Friday, December 6, 2013

Hello Internet! Welcome to the Albertsons Florida Blog - Where It means a great post!

On what was probably an unusually warm October day in Clearwater, Florida, a city north of St. Petersburg, in 1974, a new player in Florida's supermarket wars was about to open their doors in the state for the first time. This new store on the block was Albertsons, or at that time called Skaggs-Albertsons. Skaggs Drug Centers and Albertsons partnered up in 1970 to bring a new, one stop shopping experience to the Southeast (beginning in Texas), and now it was Florida's turn to get these monstrous stores of the future. These Skaggs-Albertsons stores would sell everything from the traditional cold cuts, cereal, and bread, to cough medicine and even lawn chairs, clothes, small appliances, fishing tackle and auto parts! There was also a full liquor store and even a full pharmacy in the store. How unheard of! What could possibly be next - computerized price scanners??? No, that can't be, that's just complete science fiction.   

A model of a typical 1970's/early 1980's built Skaggs-Albertsons (and later Albertsons) store. The first 42 Florida Albertsons stores and first 4 Alabama Albertsons stores were of this same design, minus a few little differences here and there. Photo from the St. Petersburg Times Archives on Google News.
The stores Albertsons built when they first entered Florida were pretty different from what everybody else was offering at the time. And they were much bigger. Not as architecturally creative as Publix's classic winged stores from that era, but definitely much bigger and a lot more imposing. The store pictured above is approx. 55,000 square feet. In the 70's most supermarkets (like the winged stores) were in the 30,000 square foot range in terms of size. Now in 2013, a 55,000 square foot supermarket is relatively average for a traditional grocery store, but in the 70's, these were supercenters. 

As the years went on Albertsons grew in Florida, eventually expanding to every region of the state, from Pensacola to Jacksonville across the panhandle and all the way down the peninsula to Key West. When these stores first opened they were a big deal. There would be crowds so big at some Albertsons grand openings, additional security would have to be called in for a week after the store opened to control the crowds and to direct parking because there weren't enough parking spaces available for everyone! There was even an article where the manager of a new Albertsons store was saying he had all 15 checkouts in the store open, and each one had lines backed up down the grocery aisles! I don't think Publix's current grand openings draw that big of a crowd, even with the free green bags!

But if only that were still the case.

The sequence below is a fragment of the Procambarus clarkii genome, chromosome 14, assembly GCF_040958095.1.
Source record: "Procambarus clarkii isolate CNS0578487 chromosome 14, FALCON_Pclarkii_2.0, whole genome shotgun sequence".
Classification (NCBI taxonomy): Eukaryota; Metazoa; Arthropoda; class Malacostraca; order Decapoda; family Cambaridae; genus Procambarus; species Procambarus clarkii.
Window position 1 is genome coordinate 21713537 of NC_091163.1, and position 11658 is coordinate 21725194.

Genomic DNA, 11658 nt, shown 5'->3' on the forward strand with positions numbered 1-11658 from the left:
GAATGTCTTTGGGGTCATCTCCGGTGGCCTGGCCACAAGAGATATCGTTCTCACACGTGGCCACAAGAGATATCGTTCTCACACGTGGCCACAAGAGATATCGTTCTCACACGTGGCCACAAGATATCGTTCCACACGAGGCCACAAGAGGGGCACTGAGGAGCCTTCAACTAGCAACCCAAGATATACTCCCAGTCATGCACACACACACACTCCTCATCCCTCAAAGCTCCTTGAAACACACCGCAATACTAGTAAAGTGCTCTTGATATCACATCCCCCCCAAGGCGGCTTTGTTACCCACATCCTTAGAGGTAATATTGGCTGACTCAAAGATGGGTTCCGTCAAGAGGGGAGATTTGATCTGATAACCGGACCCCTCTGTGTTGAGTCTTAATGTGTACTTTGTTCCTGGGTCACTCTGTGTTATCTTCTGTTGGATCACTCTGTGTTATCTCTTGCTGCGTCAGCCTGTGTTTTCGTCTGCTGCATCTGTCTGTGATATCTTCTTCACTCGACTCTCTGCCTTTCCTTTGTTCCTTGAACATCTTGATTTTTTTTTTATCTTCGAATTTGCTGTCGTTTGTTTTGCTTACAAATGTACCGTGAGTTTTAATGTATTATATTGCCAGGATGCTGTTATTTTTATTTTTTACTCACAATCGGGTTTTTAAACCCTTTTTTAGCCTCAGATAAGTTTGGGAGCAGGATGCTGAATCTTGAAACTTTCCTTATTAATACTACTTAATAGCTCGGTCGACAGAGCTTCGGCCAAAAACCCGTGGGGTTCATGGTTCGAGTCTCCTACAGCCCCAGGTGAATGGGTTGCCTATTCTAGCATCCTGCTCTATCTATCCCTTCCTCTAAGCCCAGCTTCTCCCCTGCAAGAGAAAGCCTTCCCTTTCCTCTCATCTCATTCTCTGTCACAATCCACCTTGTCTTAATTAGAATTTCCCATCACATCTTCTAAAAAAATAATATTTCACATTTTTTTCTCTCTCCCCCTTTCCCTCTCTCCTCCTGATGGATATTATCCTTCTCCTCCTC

Forty years after opening for the first time in Florida and operating a little more than 150 stores here over the years, there are only 4 Albertsons left in the whole state. The original in Clearwater is still here, as well as Altamonte Springs north of Orlando, Oakland Park by Fort Lauderdale, and one in Largo, a suburb of St. Petersburg. Albertsons' fall from grace in Florida began around 2004, right before Albertsons put themselves up for sale. Some might say that Albertsons' demise in Florida began before then. Ever since the late 90's and the failure of the Miami area stores in late 2001, supermarket executives were trying to pressure Albertsons to give up on Florida, but Albertsons wanted to have one last chance. Albertsons felt they had invested too much time and money into Florida to give up just yet. But by 2004, Albertsons' Florida division sales were plummeting and many stores had a corroding image in both shopping atmosphere and price, not to mention that their market share in Florida was slowly shrinking. That was when it began to sink in that Albertsons wouldn't be around in Florida much longer. At that same time Winn-Dixie (Florida's #2 supermarket chain) was about to fall into bankruptcy while Publix (Florida's #1 supermarket chain for many years) was expanding and Wal-Mart was going supercenter crazy. No new Albertsons stores have opened in Florida since 2004. Then the mass closings began. All stores in Jacksonville closed in 2005. When Supervalu/Cerberus bought Albertsons in 2006, more stores began to slowly close. Supervalu took over the profitable regions and Cerberus (Albertsons, LLC) took over the failing ones (which included Florida). 8 stores would close here, and 4 stores would close there as the next few years went on. The biggest slam came in 2008 when Albertsons sold 49 of their remaining 96 or so Florida stores to rival Publix. It was over. In 2010 there were 28 Albertsons left in Florida, in 2011 there were 20, in 2012 there were 17, and in 2013 there were 4. The final 4 mentioned above. The lucky 4. Supposedly these 4 stores were Florida's all time best and most profitable stores. How much longer they'll be here is anyone's guess though. Albertsons also shut down their Florida distribution center in Plant City during the 2012 round of closings, and the next closest Albertsons stores to Florida are all the way in Louisiana, so I have no idea why Albertsons even left those final four stores anyway. That's a long way to go to supply four random out-of-the-way stores. Also, with the 2012 store closings, I believe that leaves the 4 Florida stores under the jurisdiction of Albertsons' Fort Worth, Texas division (also known as the Southern division) since the old Florida division is, well, pretty much gone.